Yeah, I guess I set myself up for that. Well, I you know, I think part of what set might set me up for this in a very positive way is that in past roles, I've really enjoyed building things, building practices, building functions, capabilities, working together, you know, collaborating with people to put to take something that isn't quite maybe where you want it. In, let's be honest, and communications with technology changing the way it is, it's never really quite where we want it. So I certainly don't mean that critically, but, you know, expanding you know, scaling, refining, extending. That's very exciting to me. And I've had that experience, and done it in conjunction with strong analytic analytic systems that allow you to see the progress that your work is making, you know, and that certainly fell. This opportunity certainly ticked all of those boxes. I mean, there are others too, you know, in terms of what the company is committed to doing in terms of making medicines, more affordable, and more accessible to billions, more people around the world. That's a very appealing thing and you You know, great science and, you know, people who really are committed to helping patients. So I guess all of those things come together, and I could just keep going back and back and peeling the onion. But a, we don't have time and B, I'm not sure that really is engaging content itself. So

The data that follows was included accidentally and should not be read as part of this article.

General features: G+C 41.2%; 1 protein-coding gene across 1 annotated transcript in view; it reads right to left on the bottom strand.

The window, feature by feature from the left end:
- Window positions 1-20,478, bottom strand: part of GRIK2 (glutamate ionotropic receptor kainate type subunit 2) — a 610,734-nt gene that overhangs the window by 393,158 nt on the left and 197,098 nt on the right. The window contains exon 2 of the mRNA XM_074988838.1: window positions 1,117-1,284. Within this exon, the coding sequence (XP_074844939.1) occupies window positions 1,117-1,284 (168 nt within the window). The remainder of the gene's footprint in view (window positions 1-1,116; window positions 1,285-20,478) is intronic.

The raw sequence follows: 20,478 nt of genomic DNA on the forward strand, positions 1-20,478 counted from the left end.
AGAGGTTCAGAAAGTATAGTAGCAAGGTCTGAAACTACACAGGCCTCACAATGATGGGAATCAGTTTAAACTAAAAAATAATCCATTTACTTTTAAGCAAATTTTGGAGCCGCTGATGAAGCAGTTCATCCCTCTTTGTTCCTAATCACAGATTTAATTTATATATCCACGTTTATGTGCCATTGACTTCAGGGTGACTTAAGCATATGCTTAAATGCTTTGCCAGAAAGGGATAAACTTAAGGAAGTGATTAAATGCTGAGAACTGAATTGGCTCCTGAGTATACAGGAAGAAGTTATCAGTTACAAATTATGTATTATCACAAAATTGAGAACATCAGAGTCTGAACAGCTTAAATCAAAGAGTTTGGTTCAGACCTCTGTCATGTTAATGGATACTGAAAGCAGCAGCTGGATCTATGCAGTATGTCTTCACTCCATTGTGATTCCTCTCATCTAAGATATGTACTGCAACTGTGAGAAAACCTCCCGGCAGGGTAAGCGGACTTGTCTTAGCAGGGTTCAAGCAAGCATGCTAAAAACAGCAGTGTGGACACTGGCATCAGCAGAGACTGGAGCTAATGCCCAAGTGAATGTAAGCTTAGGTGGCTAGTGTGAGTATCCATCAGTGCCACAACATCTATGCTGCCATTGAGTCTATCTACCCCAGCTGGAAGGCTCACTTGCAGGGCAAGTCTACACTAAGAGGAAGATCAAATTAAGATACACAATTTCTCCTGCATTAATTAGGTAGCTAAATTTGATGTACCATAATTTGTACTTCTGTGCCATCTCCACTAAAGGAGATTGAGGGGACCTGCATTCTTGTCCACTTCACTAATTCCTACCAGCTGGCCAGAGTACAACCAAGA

Darshan

how do I find you to be quite engaging? But we're gonna, we're gonna sort of jump into what you just mentioned a few seconds ago, which was this idea that your past? Was it building functions? Now, as I see it, there, there are multiple levels of building, right, the first level is you're collecting the bricks and going here are the fundamental building blocks and sort of creating that first initial structure, and then you're sort of building on top. One job is more organization. The other one is more growth. What do you What did you sort of specializing in or did you do both?

Bob